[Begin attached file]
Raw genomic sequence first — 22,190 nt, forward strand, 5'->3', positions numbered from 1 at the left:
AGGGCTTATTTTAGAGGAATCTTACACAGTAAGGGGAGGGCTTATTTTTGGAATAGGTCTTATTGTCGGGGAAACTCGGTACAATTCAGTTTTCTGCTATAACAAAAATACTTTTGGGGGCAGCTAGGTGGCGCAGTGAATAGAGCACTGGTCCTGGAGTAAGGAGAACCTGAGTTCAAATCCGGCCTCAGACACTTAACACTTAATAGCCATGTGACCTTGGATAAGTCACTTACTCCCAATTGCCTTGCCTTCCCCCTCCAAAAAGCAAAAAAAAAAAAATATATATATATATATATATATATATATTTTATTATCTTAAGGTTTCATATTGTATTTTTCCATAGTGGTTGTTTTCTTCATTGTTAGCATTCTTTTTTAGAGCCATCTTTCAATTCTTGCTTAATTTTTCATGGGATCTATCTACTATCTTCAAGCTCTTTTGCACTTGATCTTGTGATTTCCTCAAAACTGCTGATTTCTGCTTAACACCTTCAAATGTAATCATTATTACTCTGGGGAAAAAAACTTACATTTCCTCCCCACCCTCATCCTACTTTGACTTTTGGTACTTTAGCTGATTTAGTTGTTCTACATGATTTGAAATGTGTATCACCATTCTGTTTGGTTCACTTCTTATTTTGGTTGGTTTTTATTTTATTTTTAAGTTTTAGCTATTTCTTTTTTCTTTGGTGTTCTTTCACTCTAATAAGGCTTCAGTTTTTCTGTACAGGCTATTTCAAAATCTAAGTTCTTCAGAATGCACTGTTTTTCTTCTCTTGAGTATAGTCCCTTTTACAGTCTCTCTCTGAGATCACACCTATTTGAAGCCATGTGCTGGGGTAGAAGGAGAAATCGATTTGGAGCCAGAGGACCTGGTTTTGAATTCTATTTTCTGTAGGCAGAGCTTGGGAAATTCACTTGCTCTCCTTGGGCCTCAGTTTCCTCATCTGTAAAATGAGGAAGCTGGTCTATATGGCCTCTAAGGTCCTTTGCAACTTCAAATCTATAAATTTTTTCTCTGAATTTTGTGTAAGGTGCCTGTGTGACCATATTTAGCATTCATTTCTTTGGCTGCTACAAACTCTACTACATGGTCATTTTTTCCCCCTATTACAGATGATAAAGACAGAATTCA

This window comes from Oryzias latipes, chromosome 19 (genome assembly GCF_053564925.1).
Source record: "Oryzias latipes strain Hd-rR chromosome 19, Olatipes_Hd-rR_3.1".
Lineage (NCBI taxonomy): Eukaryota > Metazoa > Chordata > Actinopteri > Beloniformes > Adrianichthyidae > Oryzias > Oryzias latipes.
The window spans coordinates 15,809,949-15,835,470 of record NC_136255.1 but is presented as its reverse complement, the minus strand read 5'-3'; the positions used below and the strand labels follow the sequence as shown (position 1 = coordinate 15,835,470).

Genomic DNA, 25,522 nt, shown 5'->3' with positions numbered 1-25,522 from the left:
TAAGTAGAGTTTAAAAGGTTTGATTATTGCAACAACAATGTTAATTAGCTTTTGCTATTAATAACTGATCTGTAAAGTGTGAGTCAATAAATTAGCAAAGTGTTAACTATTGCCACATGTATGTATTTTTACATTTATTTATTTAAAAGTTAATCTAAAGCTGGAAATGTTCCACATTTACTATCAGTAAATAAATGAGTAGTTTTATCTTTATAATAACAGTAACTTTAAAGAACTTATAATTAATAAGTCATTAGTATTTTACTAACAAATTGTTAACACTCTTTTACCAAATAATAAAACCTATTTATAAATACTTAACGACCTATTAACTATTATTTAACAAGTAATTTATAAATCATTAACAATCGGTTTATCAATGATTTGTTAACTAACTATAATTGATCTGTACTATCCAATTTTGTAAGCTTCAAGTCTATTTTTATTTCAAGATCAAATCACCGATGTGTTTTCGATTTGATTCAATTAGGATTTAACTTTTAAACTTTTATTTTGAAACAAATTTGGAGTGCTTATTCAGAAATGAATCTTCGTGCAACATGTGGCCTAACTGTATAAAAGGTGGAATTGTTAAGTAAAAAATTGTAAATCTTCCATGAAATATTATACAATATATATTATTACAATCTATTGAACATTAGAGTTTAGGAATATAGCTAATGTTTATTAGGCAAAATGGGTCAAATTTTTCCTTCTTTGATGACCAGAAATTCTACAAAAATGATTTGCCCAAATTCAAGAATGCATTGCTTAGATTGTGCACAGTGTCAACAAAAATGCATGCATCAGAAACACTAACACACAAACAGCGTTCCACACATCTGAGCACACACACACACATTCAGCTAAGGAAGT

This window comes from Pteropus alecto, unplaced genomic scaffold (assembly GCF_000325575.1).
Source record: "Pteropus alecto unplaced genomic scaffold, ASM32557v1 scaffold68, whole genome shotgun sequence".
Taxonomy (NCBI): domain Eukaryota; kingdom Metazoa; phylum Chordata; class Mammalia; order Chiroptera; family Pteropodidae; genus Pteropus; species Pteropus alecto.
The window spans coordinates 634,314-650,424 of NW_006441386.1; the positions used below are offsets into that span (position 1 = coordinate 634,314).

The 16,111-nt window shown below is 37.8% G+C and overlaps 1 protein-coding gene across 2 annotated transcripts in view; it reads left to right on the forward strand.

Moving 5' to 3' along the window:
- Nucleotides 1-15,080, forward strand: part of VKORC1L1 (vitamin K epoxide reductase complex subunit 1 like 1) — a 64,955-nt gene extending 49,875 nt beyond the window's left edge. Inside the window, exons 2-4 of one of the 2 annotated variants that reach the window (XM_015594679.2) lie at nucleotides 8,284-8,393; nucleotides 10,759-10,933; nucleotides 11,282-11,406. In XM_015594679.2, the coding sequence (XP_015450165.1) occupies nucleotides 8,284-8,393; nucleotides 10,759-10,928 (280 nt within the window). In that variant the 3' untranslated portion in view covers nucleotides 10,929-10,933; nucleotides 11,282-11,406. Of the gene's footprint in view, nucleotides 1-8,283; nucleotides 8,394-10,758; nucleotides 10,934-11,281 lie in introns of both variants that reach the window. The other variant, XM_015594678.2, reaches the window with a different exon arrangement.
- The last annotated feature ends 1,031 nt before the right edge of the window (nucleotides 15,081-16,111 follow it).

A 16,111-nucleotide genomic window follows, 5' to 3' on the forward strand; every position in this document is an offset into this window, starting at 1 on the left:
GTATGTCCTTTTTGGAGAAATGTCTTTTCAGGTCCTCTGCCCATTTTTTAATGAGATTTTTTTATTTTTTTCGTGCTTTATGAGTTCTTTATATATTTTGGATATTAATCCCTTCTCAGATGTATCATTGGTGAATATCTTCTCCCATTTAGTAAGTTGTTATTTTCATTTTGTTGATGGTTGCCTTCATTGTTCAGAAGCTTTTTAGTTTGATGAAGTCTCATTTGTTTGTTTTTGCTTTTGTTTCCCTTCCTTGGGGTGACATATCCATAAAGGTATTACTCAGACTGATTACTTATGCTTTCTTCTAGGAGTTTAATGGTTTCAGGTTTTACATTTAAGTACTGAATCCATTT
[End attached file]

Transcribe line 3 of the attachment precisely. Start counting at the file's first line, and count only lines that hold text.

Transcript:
This window comes from Oryzias latipes, chromosome 19 (genome assembly GCF_053564925.1).